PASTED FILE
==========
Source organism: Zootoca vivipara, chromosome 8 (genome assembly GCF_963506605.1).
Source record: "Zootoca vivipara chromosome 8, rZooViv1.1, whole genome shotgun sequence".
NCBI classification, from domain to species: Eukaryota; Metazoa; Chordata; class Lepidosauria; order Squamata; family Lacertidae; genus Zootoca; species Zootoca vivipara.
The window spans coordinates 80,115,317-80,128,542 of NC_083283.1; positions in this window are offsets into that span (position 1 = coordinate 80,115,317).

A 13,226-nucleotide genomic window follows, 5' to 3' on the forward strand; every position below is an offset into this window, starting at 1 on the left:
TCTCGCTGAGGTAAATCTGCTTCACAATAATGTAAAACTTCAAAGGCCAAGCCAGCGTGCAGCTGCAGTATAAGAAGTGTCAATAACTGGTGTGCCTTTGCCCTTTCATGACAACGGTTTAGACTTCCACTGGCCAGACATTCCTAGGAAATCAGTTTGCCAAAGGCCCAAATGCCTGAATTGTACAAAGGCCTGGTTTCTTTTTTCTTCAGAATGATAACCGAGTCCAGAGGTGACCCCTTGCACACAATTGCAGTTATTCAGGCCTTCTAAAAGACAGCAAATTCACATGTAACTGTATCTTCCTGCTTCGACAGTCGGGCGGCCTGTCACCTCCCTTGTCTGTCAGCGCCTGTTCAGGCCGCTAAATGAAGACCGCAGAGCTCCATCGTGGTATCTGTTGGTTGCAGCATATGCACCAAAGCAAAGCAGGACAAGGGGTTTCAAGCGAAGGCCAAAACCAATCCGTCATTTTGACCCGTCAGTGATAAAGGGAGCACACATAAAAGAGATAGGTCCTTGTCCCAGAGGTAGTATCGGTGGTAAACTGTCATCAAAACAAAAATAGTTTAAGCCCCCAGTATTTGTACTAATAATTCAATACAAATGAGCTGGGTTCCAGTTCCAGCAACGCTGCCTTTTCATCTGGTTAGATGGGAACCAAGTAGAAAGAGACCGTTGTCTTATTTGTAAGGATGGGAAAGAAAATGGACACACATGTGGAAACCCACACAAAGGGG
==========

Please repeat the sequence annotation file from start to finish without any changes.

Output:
Source organism: Zootoca vivipara, chromosome 8 (genome assembly GCF_963506605.1).
Source record: "Zootoca vivipara chromosome 8, rZooViv1.1, whole genome shotgun sequence".
NCBI classification, from domain to species: Eukaryota; Metazoa; Chordata; class Lepidosauria; order Squamata; family Lacertidae; genus Zootoca; species Zootoca vivipara.
The window spans coordinates 80,115,317-80,128,542 of NC_083283.1; positions in this window are offsets into that span (position 1 = coordinate 80,115,317).

A 13,226-nucleotide genomic window follows, 5' to 3' on the forward strand; every position below is an offset into this window, starting at 1 on the left:
TCTCGCTGAGGTAAATCTGCTTCACAATAATGTAAAACTTCAAAGGCCAAGCCAGCGTGCAGCTGCAGTATAAGAAGTGTCAATAACTGGTGTGCCTTTGCCCTTTCATGACAACGGTTTAGACTTCCACTGGCCAGACATTCCTAGGAAATCAGTTTGCCAAAGGCCCAAATGCCTGAATTGTACAAAGGCCTGGTTTCTTTTTTCTTCAGAATGATAACCGAGTCCAGAGGTGACCCCTTGCACACAATTGCAGTTATTCAGGCCTTCTAAAAGACAGCAAATTCACATGTAACTGTATCTTCCTGCTTCGACAGTCGGGCGGCCTGTCACCTCCCTTGTCTGTCAGCGCCTGTTCAGGCCGCTAAATGAAGACCGCAGAGCTCCATCGTGGTATCTGTTGGTTGCAGCATATGCACCAAAGCAAAGCAGGACAAGGGGTTTCAAGCGAAGGCCAAAACCAATCCGTCATTTTGACCCGTCAGTGATAAAGGGAGCACACATAAAAGAGATAGGTCCTTGTCCCAGAGGTAGTATCGGTGGTAAACTGTCATCAAAACAAAAATAGTTTAAGCCCCCAGTATTTGTACTAATAATTCAATACAAATGAGCTGGGTTCCAGTTCCAGCAACGCTGCCTTTTCATCTGGTTAGATGGGAACCAAGTAGAAAGAGACCGTTGTCTTATTTGTAAGGATGGGAAAGAAAATGGACACACATGTGGAAACCCACACAAAGGGG